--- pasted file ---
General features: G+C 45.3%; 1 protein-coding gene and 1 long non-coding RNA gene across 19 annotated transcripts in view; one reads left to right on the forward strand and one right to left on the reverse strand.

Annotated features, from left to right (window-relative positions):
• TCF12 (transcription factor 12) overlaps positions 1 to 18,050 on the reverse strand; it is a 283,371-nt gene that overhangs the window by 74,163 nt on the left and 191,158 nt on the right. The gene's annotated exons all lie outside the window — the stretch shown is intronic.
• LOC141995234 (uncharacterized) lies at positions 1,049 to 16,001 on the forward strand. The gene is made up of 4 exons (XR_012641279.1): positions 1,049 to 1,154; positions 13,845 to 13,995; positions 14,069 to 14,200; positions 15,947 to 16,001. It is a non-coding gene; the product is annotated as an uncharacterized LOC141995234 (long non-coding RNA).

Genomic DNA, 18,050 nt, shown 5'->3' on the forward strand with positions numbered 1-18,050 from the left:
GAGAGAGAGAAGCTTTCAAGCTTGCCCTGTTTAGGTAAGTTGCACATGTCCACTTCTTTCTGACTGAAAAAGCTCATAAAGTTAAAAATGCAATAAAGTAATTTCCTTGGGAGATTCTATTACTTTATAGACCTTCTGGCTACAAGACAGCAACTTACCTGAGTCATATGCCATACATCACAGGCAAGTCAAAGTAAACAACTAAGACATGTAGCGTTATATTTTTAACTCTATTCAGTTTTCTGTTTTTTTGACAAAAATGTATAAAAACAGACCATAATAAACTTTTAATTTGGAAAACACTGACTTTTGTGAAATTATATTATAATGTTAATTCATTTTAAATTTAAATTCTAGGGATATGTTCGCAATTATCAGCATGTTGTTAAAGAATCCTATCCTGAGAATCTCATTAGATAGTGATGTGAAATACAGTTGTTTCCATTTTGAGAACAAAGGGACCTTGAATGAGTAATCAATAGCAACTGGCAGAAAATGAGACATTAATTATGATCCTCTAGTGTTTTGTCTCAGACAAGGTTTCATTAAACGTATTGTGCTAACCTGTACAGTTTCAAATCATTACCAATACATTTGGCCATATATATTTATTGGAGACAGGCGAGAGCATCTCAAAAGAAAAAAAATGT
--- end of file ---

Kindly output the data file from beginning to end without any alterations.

General features: G+C 45.3%; 1 protein-coding gene and 1 long non-coding RNA gene across 19 annotated transcripts in view; one reads left to right on the forward strand and one right to left on the reverse strand.

Annotated features, from left to right (window-relative positions):
• TCF12 (transcription factor 12) overlaps positions 1 to 18,050 on the reverse strand; it is a 283,371-nt gene that overhangs the window by 74,163 nt on the left and 191,158 nt on the right. The gene's annotated exons all lie outside the window — the stretch shown is intronic.
• LOC141995234 (uncharacterized) lies at positions 1,049 to 16,001 on the forward strand. The gene is made up of 4 exons (XR_012641279.1): positions 1,049 to 1,154; positions 13,845 to 13,995; positions 14,069 to 14,200; positions 15,947 to 16,001. It is a non-coding gene; the product is annotated as an uncharacterized LOC141995234 (long non-coding RNA).

Genomic DNA, 18,050 nt, shown 5'->3' on the forward strand with positions numbered 1-18,050 from the left:
GAGAGAGAGAAGCTTTCAAGCTTGCCCTGTTTAGGTAAGTTGCACATGTCCACTTCTTTCTGACTGAAAAAGCTCATAAAGTTAAAAATGCAATAAAGTAATTTCCTTGGGAGATTCTATTACTTTATAGACCTTCTGGCTACAAGACAGCAACTTACCTGAGTCATATGCCATACATCACAGGCAAGTCAAAGTAAACAACTAAGACATGTAGCGTTATATTTTTAACTCTATTCAGTTTTCTGTTTTTTTGACAAAAATGTATAAAAACAGACCATAATAAACTTTTAATTTGGAAAACACTGACTTTTGTGAAATTATATTATAATGTTAATTCATTTTAAATTTAAATTCTAGGGATATGTTCGCAATTATCAGCATGTTGTTAAAGAATCCTATCCTGAGAATCTCATTAGATAGTGATGTGAAATACAGTTGTTTCCATTTTGAGAACAAAGGGACCTTGAATGAGTAATCAATAGCAACTGGCAGAAAATGAGACATTAATTATGATCCTCTAGTGTTTTGTCTCAGACAAGGTTTCATTAAACGTATTGTGCTAACCTGTACAGTTTCAAATCATTACCAATACATTTGGCCATATATATTTATTGGAGACAGGCGAGAGCATCTCAAAAGAAAAAAAATGT